Figure 3: Clinical steps in the execution of complete root canal treatment with final postoperative X-ray

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  Discussion Top

Successful and predictable endodontic treatment requires the knowledge of root canal anatomy and careful radiographic evaluation to determine the number of roots and root canals. The diagnosis and management of extra roots or root canals in mandibular premolars pose an endodontic challenge. Failing to locate and obturating a root canal is the major cause of failure in endodontic therapy. Hoen and Pink found 42% incidence of missed roots or canals in the teeth that needed retreatment.[4] According to Cleghorn, the incidence of three-rooted mandibular first premolars is 0.2%.[2]

The high-spatial resolution of 4 × 4 field of view CBCT (J Morita, Japan) offers the possibility of exploring the complete root canal anatomy in 3D in a detailed, noninvasive way with least radiation exposure.[5] Although preoperative parallel radiographs, as well as mesial or distal angled radiographs, can help to determine the number of roots, the inherent disadvantages of two-dimensional imaging cannot be overcome. Thus, a CBCT in complex anatomy enables the operator not only to visualize but also to plan stepwise treatment protocol for the complex anatomy cases.[5]

Application of information acquired from CBCT is also challenging. Visualizing a digital image and correlating it with clinical scenario are a task in itself. 3D Endo Software is one such tool to bridge the gap between understanding a CBCT digital image and its application clinically. The software allows annotation of the coronal reference point and apical constriction. It also has a provision to mark the canal at multiple points throughout its length. Thus, an operator gets to understand the working length in true sense along with orientation of the file in relation to the tooth.[6] This software avails real-time clinical information to the operator and helps in smooth preplanning of the procedure with considerable accuracy.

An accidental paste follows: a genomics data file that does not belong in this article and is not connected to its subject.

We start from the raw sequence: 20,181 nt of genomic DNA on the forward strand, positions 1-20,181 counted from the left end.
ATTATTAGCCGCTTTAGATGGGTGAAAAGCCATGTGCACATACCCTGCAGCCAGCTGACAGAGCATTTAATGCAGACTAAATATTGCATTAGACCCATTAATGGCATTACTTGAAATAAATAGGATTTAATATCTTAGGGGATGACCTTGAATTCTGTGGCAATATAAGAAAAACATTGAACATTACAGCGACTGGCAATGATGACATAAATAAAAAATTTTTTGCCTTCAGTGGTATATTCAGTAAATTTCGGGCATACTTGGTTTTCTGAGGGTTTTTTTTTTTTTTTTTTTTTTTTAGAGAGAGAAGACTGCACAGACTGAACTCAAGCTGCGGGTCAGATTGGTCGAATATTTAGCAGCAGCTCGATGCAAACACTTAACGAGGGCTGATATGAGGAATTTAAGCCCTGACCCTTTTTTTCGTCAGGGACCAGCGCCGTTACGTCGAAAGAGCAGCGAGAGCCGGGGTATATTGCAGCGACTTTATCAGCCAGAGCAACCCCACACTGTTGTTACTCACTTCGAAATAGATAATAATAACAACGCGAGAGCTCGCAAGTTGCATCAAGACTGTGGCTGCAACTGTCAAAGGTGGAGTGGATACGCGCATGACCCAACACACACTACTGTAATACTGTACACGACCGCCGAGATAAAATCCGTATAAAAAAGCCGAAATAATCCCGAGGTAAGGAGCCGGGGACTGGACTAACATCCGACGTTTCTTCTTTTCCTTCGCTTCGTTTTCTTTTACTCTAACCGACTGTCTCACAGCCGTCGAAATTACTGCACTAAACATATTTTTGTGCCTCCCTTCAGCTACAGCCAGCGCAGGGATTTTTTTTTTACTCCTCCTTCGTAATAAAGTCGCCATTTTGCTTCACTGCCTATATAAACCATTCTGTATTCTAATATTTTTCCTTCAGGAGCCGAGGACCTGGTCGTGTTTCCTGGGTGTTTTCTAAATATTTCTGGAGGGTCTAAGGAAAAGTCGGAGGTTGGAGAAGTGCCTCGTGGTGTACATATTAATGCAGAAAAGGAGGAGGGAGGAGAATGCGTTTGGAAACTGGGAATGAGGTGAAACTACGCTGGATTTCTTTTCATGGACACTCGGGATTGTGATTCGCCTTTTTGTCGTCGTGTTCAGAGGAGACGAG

In the above case, the software enabled us to educate the patient about the abnormal anatomy and helped in understanding the file insertion path in all the canals as the projection of the canal became easy.

Apex locator was also used as the success rate of apex locator cannot be underestimated and the software still needs some validation and accuracy determination. This above case suggested that it could be a very valuable tool in the field of endodontics.[6]

  Conclusion Top

This novel 3D Endo Software-guided endodontics can complement the advantages of CBCT scan in terms of root canal treatment planning and treatment execution in a clinical situation. Further clinical studies are required to authenticate the methodology and competency for the same.

Declaration of patient consent

The authors certify that they have obtained all appropriate patient consent forms. In the form the patient(s) has/have given his/her/their consent for his/her/their images and other clinical information to be reported in the journal. The patients understand that their names and initials will not be published and due efforts will be made to conceal their identity, but anonymity cannot be guaranteed.

Financial support and sponsorship


Conflicts of interest

There are no conflicts of interest.

  References Top

Vertucci FJ. Root canal anatomy of the human permanent teeth. Oral Surg Oral Med Oral Pathol 1984;58:589-99.  Back to cited text no. 1
Cleghorn BM, Christie WH, Dong CC. The root and root canal morphology of the human mandibular second premolar: A literature review. J Endod 2007;33:1031-7.  Back to cited text no. 2
Zillich R, Dowson J. Root canal morphology of mandibular first and second premolars. Oral Surg Oral Med Oral Pathol 1973;36:738-44.  Back to cited text no. 3
Hoen MM, Pink FE. Contemporary endodontic retreatments: An analysis based on clinical treatment findings. J Endod 2002;28:834-6.  Back to cited text no. 4
Michetti J, Maret D, Mallet JP, Diemer F. Validation of cone beam computed tomography as a tool to explore root canal anatomy. J Endod 2010;36:1187-90.  Back to cited text no. 5
Tchorz JP, Wrbas KT, Von See C, Vach K, Patzelt SBM. Accuracy of software-based three-dimensional root canal length measurements using cone-beam computed tomography. EUR Endod J 2019;4:28-32.  Back to cited text no. 6


  [Figure 1], [Figure 2], [Figure 3]